These charges were in addition to the main ruling issued in March 2016, in which the ICC found Mr. Bemba guilty beyond reasonable doubt on two counts of crimes against humanity (murder and rape) and three counts of war crimes (murder, rape and pillaging) committed in the Central African Republic in 2002-2003.
Mr. Bemba had been the commander-in-chief of the former Congolese rebel group, the Movement for the Liberation of Congo, as well as a vice-president of the Democratic Republic of the Congo during the 2003-2006 transition.
Clinical Fellow/Supervising Attorney, International Human Rights Clinic, Duke University School of Law
Duke University School of Law seeks to fill a Clinical Fellow/Supervising Attorney position in its International Human Rights Clinic beginning in the Summer of 2017.
Duke Law has deep faculty, student and institutional engagement in human rights and international law. In addition to its International Human Rights Clinic launched in the Spring of 2014, the law school is home to a Center for International and Comparative Law and a Center on Law, Ethics, and National Security. It offers a joint JD-LLM in international and comparative law, has many student organizations relating to international law, and publishes the student-edited Duke Journal of Comparative and International Law.
The Clinical Fellow/Supervising Attorney will work closely with the Director of the International Human Rights Clinic. She or he will primarily help supervise student fieldwork in Clinic projects and participate in the planning and teaching of the Clinic advocacy seminar. The Clinical Fellow/Supervising Attorney will also work closely with the Director and other faculty to expand Duke Law’s experiential learning opportunities in international law, including through student placements in competitive summer and semester fellowships and externships in human rights and related fields. The individual appointed to the position will receive mentorship in teaching, scholarship, and human rights lawyering and will have an opportunity to work with the faculty affiliated with the Center for International and Comparative Law.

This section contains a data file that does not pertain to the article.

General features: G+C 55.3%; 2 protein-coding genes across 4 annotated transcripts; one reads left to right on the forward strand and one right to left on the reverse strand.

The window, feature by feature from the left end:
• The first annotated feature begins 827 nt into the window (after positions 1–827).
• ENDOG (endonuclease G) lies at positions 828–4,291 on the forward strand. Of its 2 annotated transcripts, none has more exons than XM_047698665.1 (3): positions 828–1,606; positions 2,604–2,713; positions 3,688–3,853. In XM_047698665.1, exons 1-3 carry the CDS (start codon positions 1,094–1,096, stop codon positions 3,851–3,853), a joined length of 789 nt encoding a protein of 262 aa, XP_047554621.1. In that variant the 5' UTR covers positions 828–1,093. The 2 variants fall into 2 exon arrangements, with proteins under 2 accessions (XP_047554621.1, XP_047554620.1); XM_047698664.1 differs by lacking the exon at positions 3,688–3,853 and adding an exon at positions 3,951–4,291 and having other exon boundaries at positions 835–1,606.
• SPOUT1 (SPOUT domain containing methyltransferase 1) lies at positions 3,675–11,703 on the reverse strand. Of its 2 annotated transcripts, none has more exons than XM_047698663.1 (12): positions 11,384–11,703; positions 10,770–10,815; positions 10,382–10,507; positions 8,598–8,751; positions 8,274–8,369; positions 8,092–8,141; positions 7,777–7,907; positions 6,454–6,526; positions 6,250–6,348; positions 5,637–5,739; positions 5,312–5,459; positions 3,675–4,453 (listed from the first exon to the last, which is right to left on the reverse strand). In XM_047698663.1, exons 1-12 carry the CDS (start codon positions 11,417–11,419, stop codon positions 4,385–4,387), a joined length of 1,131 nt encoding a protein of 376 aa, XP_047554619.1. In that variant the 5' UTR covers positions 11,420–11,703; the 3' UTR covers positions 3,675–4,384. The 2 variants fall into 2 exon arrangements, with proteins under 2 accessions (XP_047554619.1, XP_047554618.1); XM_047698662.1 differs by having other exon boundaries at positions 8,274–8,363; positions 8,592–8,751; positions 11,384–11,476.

Applicants should have a minimum of two to five years of relevant experience. In addition to a record of, or demonstrated potential for, clinical teaching, advocacy, and intellectual engagement, the ideal candidate will have experience: as practicing lawyers or human rights advocates, developing practice- oriented courses, supervising students in fellowships or externships, working collaboratively with faculty, and other evidence of in-depth knowledge of and practical engagement in international human rights law and mechanisms.
The initial term of the appointment is expected to be two years. Salary and benefits will be commensurate with experience and competitive with similar fellowship positions at other top U.S. law schools.
Duke University and Duke University Health System is an Affirmative Action/Equal Opportunity Employer committed to providing employment opportunity without regard to an individual's race, color, religion, age, gender, sexual orientation, national origin, genetic information, veteran status, or disability.
"Crimes against humanity" are part of a widespread or systematic attack directed against any civilian population, with knowledge of the attack. These crimes include murder, extermination, enslavement, deportation and forcible transfer of a population, torture, rape, sexual slavery, and other inhumane acts intentionally causing great suffering. The International Law Commission has begun work on a Draft Convention on the Prevention and Punishment of Crimes Against Humanity. For the 2017 Herzog Memorial Lecture, Sean D. Murphy, a member of the International Law Commission and its Special Rapporteur for the Project, will discuss the Commission's important work on the prevention and punishment of crimes against humanity.
The International Law Commission. In 1947, the United Nations General Assembly established the International Law Commission to study and make recommendations that would encourage the "progressive development of international law and its codification." Its members are "persons of recognized competence in international law" who sit in their individual capacities and not as representatives of their governments.